Platts reported yesterday that analysts from Barclays have just compiled some full-year numbers for palladium supply during 2014. And the picture is bleak.
Barclays notes that the availability of palladium globally took a big dive during the past year. Because of one critical factor: the world's top-producing nation, Russia.
Data show that Russian palladium shipments into major trading hub Switzerland plummeted in 2014. Falling 64% to 184,000 ounces--down from over 517,000 ounces in 2013. Related: Is America Missing This Upcoming Mining Hotspot?
In other parts of the world, the pattern was similar. With Russian palladium shipments into China showing a 45% drop on the year, to just under 97,000 ounces.
The fall-off is almost certainly due to tightening sanctions against Russia. Perhaps combined with Russian unwillingness to part with this strategic resource amid the current uncertain political environment.
Whatever the reason, this is a major shift in the global palladium market. Russia is by far the largest producer here--having put out a full 43% of worldwide mined supply during 2014.
And there aren't a lot of other suppliers to step up and fill the gap. In fact, the world's only other major palladium producer is South Africa (32% of mine production in 2014), which has been seeing difficulties of its own of late in the mining sector.
Overall, Barclays sees the palladium sector as being in a significant shortfall. With analysts here estimating that the supply deficit during 2014 may have reached as much as 1.65 million ounces--one of the biggest supply shortages seen today in any metals market. Related: You'll Be Surprised Where This Copper Mine Just Opened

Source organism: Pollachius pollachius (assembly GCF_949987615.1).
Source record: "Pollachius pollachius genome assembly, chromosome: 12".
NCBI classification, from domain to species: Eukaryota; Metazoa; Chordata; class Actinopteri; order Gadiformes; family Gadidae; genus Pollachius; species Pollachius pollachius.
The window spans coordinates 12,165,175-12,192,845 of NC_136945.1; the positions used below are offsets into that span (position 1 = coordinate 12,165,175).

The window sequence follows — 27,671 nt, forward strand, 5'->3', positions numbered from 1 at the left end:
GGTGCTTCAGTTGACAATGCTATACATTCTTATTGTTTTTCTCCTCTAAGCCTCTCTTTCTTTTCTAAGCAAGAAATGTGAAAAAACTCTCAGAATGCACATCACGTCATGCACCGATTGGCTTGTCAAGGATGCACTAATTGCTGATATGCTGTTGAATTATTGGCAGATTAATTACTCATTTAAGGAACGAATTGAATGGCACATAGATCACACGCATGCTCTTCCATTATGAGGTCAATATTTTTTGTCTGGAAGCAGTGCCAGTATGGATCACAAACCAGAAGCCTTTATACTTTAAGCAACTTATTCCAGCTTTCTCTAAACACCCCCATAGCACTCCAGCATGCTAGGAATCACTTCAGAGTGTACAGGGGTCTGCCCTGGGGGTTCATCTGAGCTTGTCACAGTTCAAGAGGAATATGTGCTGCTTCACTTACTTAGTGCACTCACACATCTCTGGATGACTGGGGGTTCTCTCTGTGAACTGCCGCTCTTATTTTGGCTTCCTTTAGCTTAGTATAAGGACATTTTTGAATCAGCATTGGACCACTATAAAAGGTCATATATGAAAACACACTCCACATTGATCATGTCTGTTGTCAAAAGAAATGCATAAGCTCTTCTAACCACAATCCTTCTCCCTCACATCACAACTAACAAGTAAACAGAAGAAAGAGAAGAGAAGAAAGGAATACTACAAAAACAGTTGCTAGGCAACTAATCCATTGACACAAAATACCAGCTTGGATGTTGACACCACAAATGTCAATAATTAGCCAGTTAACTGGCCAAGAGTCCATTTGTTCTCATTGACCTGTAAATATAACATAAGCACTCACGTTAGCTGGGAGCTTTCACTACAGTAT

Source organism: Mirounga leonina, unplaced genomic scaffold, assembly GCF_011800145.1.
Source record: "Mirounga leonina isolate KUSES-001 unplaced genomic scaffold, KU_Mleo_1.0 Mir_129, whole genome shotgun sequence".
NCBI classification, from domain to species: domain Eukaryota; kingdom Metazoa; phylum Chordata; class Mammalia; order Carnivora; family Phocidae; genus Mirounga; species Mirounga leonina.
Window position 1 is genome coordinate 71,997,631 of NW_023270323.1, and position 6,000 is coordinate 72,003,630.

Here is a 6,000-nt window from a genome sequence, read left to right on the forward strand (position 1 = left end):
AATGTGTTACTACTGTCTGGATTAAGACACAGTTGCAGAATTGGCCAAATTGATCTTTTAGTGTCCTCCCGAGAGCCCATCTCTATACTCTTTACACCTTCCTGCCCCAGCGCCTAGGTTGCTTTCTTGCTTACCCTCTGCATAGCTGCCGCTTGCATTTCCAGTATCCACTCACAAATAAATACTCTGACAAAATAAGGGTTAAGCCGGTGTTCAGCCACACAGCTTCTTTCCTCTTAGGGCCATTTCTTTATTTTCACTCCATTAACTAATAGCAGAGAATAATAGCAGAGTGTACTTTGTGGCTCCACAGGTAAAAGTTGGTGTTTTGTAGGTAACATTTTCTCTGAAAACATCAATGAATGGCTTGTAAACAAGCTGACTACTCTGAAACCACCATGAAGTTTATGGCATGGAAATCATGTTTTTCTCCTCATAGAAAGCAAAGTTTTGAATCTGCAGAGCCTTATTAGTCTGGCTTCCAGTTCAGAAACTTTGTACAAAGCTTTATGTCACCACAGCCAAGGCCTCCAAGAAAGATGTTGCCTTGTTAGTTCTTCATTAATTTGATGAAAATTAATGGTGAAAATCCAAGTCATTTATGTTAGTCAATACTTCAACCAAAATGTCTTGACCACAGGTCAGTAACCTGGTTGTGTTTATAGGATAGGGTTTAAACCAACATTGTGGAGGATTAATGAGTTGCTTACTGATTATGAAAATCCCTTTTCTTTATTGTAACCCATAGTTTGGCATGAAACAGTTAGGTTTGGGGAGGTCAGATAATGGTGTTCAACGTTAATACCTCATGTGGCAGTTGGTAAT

The bank expects that situation to continue in 2015. Forecasting a supply deficit of nearly 560,000 ounces this year.
This tightness created a good run in palladium prices during 2014--with the metal gaining as much as 28%, to over $900 per ounce. Those gains, however, have largely ebbed since September. Leaving the price at a current $790.
Watch for supply problems to potentially cause another run--which would be great news for producers in other parts of the world, like Canada and the U.S. It may also help spur exploration for new PGM deposits outside of traditional hotspots.
Here's to seeking alternatives,
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